I love the random partner kata concept. It’s a fun way to make a new friend while working towards a common goal. Being off in Maine by myself I don’t have a regular partner, so every kata I do is more or less a random partner kata anyways. This year I had the pleasure of working with one of the youngest competitors, Bennett. The first time we ran through the assigned techniques I knew we would be in the running. I gave Bennett a few things to work on, and she nailed them. Towards the end of our lunch/practice time someone came in and told us the judges would be 10 or 15 minutes late, so I made one last change, showing Bennet how she could really clobber me in one technique. More than the eventual result, I got a big kick out taking a fall for a 15 year old blue belt similar to a couple I took for Manny Vargas in his recent exam. It was a blast.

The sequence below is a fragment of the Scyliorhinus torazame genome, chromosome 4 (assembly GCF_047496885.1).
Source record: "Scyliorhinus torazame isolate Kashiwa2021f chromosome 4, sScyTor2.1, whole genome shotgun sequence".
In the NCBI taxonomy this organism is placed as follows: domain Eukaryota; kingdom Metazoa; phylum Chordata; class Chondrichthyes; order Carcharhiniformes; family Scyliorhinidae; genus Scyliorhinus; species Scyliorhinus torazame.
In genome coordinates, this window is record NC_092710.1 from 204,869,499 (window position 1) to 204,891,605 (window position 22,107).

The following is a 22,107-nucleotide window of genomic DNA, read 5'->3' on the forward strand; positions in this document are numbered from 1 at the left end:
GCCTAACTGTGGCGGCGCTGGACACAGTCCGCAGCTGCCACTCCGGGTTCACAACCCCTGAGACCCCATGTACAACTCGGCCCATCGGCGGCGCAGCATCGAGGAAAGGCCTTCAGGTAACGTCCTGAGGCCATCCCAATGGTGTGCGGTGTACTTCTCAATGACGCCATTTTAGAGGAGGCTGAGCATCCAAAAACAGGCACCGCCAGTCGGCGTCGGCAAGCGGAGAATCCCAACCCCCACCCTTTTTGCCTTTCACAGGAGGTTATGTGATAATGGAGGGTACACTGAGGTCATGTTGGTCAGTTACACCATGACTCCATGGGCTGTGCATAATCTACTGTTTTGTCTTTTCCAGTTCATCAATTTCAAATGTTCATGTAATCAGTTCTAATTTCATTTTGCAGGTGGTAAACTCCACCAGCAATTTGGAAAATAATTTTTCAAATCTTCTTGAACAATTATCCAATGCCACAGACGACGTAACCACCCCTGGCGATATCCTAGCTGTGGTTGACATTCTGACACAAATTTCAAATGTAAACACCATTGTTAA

Apparently the British stay in their kata pairings for years, if not their entire aikido career. Working with a consistent partner is a great way to produce a smooth, consistent performance. I know from experience. Back at Vassar I always worked with the same uke, and we were sharp. We were sharp because I was pretty good, we were sharp because Eric was a great uke, and, significantly, we were sharp because  we could coordinate our movements through months of endless repetition. Coordination made up any deficiencies I had in control.

On the one hand, this familiarity makes sense. Figure skating pairs and professional dancers choose one dedicated partner – doesn’t it make sense for aikidoka to do the same with kata partners? To this I would reply yes, maybe – depending on what your goals are.